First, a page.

eBook (free)

 

As a writer, why should I care?

Because, when you change from publishing in journals to publishing yourself, you’ll learn a lot about where your work is being read. I love graphs. Don’t you? Here is one about worldwide markets for all eBook sales:
Statistic: Global e-book revenue from 2009 to 2016*, by region (in million U.S. dollars) | Statista
Find more statistics at Statista

March Stories are Out! New from @davelaureate @t_morrissey @seanmmonaghan

March Stories are Out! New from @davelaureate @t_morrissey @seanmmonaghan

The Way to Shangri-La
David W. Landrum
“Your calling to live in an ashram and pursue a certain type of spiritual attainment is at an end. You have come on this pilgrimage to find new direction. Your calling has changed.”

Scent of Darkness 
Ted Morrissey
It seemed to absorb the dark of night so that in dawn’s twilight it appeared more than merely black but an actual void, an emptiness in the air that one might step through into another place altogether, like Alice’s rabbit-hole.

800 
Sean Monaghan
It is an old thing. The kind of machine that was innovative a hundred years ago, but now is pretty left behind. I like to keep it on hand just to see how the old markets are doing. They never do very well, but I still have money out there, locked away.

ABOUT THE AUTHORS

David W. Landrum teaches Literature at Grand Valley State University in Allendale, Michigan. He has published over a hundred short stories in various journals and anthologies. His novel, The Sorceress of the Northern Seas, is available from Netherworld Books, UK, through Amazon; his novellas, Strange Brewand The Gallery are also available fromAmazon. The BDLit Stories by David W. Landrum: “The Way to Shangri-La – Issue #2, Mar, 2014. Also on: Goodreads. @davelaureate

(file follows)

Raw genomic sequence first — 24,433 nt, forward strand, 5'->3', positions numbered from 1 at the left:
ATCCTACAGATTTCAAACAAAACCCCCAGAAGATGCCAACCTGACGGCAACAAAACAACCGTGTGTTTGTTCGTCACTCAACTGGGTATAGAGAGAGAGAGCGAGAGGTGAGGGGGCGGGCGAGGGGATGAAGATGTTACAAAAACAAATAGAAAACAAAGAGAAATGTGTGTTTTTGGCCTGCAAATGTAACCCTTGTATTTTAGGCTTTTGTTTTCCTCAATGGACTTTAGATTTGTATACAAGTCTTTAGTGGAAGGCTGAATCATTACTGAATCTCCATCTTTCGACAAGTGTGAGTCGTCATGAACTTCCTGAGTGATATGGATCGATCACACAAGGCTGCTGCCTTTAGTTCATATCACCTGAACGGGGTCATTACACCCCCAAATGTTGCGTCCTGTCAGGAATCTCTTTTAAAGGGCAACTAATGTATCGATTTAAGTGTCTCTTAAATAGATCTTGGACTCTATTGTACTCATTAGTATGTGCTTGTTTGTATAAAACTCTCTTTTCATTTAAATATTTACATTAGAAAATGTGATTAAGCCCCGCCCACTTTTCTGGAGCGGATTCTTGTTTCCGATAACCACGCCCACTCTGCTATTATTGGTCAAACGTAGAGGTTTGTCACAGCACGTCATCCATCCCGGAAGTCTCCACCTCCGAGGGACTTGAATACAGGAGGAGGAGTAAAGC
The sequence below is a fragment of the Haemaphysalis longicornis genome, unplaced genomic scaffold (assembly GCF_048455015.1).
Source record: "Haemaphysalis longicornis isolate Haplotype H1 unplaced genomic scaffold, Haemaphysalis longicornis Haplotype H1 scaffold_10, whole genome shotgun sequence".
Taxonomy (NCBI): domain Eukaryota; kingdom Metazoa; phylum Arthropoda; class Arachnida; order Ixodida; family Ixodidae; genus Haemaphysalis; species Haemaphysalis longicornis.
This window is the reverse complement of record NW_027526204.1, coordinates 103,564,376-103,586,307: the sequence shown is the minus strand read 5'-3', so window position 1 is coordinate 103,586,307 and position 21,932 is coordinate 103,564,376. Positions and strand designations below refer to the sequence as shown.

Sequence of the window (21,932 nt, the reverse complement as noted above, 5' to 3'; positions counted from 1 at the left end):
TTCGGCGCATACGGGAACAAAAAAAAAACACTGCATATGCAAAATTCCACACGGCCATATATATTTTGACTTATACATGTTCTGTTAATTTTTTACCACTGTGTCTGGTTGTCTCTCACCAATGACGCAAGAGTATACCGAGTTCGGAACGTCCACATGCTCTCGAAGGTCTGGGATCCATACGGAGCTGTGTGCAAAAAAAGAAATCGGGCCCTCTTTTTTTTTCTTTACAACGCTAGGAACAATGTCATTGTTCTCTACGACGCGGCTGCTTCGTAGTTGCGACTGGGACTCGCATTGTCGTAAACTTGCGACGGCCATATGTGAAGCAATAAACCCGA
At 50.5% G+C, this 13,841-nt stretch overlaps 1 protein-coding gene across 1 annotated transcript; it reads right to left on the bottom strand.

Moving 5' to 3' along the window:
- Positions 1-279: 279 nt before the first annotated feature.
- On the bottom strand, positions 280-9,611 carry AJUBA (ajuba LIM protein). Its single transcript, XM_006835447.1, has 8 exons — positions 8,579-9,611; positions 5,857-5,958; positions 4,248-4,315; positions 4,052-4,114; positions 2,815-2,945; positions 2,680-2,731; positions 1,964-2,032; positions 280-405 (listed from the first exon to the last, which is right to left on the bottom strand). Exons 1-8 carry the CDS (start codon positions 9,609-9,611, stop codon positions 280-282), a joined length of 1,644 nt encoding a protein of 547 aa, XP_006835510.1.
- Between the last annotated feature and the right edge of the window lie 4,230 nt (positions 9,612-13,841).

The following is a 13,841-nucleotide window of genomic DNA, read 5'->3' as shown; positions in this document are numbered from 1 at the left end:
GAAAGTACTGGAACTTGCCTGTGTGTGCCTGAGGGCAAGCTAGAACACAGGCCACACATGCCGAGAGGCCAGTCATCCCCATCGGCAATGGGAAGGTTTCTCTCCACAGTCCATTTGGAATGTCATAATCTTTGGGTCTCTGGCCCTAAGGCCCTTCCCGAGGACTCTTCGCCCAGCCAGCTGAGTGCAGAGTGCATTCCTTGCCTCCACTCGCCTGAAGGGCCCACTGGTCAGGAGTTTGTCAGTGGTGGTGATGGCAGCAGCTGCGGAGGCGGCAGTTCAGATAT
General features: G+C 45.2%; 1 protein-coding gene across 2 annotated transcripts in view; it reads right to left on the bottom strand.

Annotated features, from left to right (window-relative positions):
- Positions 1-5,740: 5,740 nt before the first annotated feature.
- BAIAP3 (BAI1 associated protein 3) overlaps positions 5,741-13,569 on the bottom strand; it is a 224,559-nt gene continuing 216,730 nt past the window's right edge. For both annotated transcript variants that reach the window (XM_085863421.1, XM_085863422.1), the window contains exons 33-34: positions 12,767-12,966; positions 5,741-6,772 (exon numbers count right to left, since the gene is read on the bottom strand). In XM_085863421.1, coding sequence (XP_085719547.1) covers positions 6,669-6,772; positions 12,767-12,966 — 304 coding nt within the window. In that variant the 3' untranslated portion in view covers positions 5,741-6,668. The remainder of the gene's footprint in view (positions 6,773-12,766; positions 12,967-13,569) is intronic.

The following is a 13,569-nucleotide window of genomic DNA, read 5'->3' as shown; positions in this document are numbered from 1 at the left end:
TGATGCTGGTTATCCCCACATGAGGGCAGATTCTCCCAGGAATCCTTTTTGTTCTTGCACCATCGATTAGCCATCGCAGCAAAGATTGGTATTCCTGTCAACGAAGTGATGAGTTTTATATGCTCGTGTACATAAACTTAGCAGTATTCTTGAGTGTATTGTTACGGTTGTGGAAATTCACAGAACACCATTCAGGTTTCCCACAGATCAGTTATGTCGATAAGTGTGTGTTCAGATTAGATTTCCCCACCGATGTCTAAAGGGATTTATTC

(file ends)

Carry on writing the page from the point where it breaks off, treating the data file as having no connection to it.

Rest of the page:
Sean Monaghan works as an educator in a busy public library. His stories have appeared inPerihelionAurealis and The Colored Lens, among others. Website: SeanMonaghan.com. The BDLit Stories by Sean Monaghan: “800” – Issue #2, Mar, 2014. Also on: Goodreads. @seanmmonaghan
Ted Morrissey holds a Ph.D. in English studies and is an adjunct lecturer in English at University of Illinois Springfield and in the Writing and Publishing Program at Benedictine University Springfield, where he’s a reader for Quiddity international literary journal and public-radio program. He is the author of the novels An Untimely Frost and Men of Winter, as well as the novelette Figures in Blue. His short fiction has appeared in nearly twenty journals, including Glimmer Train StoriesThe Chariton Review, and PANK. He’s also published the monograph, The Beowulf Poet and His Real Monsters. Please see TedMorrissey.com for further information. The BDLit Stories by Ted Morrissey: “Scent of Darkness” – Issue #2, Mar, 2014. Also on: Goodreads. @t_morrissey